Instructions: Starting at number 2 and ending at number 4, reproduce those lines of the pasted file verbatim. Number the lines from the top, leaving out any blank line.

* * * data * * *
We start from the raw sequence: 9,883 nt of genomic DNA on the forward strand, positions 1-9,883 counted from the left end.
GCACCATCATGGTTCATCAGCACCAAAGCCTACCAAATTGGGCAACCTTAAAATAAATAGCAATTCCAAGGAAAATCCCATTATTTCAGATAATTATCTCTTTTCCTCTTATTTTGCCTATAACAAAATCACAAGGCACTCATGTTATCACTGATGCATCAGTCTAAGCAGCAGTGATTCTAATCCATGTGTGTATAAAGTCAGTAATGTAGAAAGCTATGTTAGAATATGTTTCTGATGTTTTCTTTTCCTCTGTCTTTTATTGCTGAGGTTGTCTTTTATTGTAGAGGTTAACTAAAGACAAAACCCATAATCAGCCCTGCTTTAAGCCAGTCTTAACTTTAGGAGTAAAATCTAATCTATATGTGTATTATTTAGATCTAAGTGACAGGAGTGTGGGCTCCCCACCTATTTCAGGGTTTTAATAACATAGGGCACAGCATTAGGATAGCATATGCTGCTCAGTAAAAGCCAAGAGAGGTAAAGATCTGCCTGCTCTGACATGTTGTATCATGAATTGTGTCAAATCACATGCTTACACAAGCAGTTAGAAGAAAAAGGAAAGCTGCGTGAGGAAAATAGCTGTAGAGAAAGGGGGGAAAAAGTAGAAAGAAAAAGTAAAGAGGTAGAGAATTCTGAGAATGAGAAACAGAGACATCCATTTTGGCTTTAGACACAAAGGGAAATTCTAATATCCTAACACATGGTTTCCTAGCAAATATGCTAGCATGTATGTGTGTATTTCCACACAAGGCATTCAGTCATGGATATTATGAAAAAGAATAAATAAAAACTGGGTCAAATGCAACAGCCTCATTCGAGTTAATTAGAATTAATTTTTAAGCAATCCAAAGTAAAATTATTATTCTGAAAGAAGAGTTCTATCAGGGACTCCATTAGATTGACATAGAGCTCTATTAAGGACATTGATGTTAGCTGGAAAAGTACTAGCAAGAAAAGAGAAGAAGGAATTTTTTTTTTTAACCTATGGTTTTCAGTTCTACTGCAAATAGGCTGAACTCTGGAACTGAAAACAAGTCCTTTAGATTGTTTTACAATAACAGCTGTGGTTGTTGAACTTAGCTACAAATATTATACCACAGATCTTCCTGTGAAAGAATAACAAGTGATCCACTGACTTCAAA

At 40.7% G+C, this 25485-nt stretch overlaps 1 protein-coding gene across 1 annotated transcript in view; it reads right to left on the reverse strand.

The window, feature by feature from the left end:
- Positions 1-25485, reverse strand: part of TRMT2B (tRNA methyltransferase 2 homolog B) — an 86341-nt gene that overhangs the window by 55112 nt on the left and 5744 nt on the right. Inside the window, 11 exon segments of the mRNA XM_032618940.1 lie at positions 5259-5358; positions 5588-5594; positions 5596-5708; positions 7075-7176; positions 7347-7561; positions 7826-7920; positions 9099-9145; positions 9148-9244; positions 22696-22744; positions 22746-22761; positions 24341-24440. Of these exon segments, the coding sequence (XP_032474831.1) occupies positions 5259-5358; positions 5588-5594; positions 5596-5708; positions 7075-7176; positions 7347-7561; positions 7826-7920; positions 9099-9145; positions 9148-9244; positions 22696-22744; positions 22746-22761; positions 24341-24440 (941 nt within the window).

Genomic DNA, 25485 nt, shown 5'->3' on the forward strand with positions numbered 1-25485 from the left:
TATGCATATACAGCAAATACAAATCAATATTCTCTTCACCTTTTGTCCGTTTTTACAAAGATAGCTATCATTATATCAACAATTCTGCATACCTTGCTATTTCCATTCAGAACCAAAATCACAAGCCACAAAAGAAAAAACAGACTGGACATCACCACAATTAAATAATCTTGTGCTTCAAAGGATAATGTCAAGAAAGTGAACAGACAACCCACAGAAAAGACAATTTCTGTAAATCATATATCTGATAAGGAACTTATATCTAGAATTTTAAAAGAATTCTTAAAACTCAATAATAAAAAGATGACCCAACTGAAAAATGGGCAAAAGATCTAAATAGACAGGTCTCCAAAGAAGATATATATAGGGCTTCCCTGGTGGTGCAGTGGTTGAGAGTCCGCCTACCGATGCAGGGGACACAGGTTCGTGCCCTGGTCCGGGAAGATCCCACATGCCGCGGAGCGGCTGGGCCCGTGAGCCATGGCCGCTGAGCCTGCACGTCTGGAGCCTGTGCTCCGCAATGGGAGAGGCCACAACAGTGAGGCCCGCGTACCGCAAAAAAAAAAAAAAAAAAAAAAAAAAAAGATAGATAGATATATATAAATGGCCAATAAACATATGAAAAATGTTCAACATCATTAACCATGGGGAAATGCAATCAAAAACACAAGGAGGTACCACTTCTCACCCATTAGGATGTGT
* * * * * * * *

GCACCATCATGGTTCATCAGCACCAAAGCCTACCAAATTGGGCAACCTTAAAATAAATAGCAATTCCAAGGAAAATCCCATTATTTCAGATAATTATCTCTTTTCCTCTTATTTTGCCTATAACAAAATCACAAGGCACTCATGTTATCACTGATGCATCAGTCTAAGCAGCAGTGATTCTAATCCATGTGTGTATAAAGTCAGTAATGTAGAAAGCTATGTTAGAATATGTTTCTGATGTTTTCTTTTCCTCTGTCTTTTATTGCTGAGGTTGTCTTTTATTGTAGAGGTTAACTAAAGACAAAACCCATAATCAGCCCTGCTTTAAGCCAGTCTTAACTTTAGGAGTAAAATCTAATCTATATGTGTATTATTTAGATCTAAGTGACAGGAGTGTGGGCTCCCCACCTATTTCAGGGTTTTAATAACATAGGGCACAGCATTAGGATAGCATATGCTGCTCAGTAAAAGCCAAGAGAGGTAAAGATCTGCCTGCTCTGACATGTTGTATCATGAATTGTGTCAAATCACATGCTTACACAAGCAGTTAGAAGAAAAAGGAAAGCTGCGTGAGGAAAATAGCTGTAGAGAAAGGGGGGAAAAAGTAGAAAGAAAAAGTAAAGAGGTAGAGAATTCTGAGAATGAGAAACAGAGACATCCATTTTGGCTTTAGACACAAAGGGAAATTCTAATATCCTAACACATGGTTTCCTAGCAAATATGCTAGCATGTATGTGTGTATTTCCACACAAGGCATTCAGTCATGGATATTATGAAAAAGAATAAATAAAAACTGGGTCAAATGCAACAGCCTCATTCGAGTTAATTAGAATTAATTTTTAAGCAATCCAAAGTAAAATTATTATTCTGAAAGAAGAGTTCTATCAGGGACTCCATTAGATTGACATAGAGCTCTATTAAGGACATTGATGTTAGCTGGAAAAGTACTAGCAAGAAAAGAGAAGAAGGAATTTTTTTTTTTAACCTATGGTTTTCAGTTCTACTGCAAATAGGCTGAACTCTGGAACTGAAAACAAGTCCTTTAGATTGTTTTACAATAACAGCTGTGGTTGTTGAACTTAGCTACAAATATTATACCACAGATCTTCCTGTGAAAGAATAACAAGTGATCCACTGACTTCAAA

At 40.7% G+C, this 25485-nt stretch overlaps 1 protein-coding gene across 1 annotated transcript in view; it reads right to left on the reverse strand.

The window, feature by feature from the left end: